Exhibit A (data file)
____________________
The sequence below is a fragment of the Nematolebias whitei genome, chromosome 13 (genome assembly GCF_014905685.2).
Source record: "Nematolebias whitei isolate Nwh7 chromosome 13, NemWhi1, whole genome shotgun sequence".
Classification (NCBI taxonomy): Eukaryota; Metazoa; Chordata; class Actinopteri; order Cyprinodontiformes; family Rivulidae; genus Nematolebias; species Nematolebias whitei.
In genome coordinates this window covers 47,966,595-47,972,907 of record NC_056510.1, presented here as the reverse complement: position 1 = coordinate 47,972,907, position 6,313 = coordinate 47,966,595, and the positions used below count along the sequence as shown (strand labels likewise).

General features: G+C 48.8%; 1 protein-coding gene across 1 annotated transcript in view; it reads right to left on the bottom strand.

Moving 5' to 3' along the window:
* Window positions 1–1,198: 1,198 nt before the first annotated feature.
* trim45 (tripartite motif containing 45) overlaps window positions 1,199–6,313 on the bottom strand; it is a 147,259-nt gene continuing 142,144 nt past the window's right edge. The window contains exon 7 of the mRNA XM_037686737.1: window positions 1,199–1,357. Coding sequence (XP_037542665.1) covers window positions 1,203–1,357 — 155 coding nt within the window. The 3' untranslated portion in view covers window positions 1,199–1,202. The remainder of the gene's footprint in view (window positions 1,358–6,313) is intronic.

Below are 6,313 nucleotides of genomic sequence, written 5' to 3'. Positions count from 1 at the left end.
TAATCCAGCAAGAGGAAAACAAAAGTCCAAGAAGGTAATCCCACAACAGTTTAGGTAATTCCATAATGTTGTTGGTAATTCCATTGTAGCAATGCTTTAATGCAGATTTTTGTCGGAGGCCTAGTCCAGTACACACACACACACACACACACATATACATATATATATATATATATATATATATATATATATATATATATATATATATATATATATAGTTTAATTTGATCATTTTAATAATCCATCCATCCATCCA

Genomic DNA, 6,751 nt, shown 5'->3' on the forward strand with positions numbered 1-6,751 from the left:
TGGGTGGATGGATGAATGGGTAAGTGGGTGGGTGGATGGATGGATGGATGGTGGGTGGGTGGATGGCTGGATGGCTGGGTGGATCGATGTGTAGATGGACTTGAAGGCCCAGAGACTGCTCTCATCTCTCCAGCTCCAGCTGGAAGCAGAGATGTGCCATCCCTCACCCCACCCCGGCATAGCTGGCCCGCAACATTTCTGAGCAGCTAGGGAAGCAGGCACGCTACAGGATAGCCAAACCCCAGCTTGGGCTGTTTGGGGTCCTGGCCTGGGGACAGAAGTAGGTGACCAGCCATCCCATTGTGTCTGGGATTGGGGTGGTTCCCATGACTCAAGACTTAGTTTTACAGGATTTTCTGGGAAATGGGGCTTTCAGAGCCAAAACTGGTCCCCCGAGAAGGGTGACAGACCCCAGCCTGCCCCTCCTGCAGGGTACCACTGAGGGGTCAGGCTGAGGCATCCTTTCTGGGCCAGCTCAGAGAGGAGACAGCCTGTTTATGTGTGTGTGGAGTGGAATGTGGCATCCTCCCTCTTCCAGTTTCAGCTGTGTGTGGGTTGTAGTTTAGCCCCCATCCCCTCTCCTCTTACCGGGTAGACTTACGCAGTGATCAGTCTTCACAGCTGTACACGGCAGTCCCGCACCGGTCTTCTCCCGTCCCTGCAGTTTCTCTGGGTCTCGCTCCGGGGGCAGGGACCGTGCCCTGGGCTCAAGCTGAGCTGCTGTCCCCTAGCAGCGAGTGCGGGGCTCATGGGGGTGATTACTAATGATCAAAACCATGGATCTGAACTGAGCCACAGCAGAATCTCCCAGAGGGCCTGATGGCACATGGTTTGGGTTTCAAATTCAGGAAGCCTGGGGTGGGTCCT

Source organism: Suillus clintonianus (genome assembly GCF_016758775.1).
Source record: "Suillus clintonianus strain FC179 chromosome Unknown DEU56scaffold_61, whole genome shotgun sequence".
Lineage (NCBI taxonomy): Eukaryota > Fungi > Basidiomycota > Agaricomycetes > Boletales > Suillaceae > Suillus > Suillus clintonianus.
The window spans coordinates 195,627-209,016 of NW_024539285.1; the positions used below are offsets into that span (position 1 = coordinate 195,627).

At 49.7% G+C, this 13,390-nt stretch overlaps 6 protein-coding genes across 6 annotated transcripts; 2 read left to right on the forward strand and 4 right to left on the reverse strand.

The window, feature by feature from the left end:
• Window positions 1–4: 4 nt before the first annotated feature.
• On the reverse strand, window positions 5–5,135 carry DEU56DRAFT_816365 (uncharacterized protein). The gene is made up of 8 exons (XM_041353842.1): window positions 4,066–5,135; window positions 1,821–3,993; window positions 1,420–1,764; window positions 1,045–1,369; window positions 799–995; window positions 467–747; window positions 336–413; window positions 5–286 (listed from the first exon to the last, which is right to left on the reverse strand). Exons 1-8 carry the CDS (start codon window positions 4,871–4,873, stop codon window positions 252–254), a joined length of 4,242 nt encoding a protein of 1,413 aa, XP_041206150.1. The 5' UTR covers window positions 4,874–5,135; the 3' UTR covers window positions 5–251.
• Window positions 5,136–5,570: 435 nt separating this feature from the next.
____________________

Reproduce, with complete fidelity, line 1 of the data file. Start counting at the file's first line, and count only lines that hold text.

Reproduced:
The sequence below is a fragment of the Nematolebias whitei genome, chromosome 13 (genome assembly GCF_014905685.2).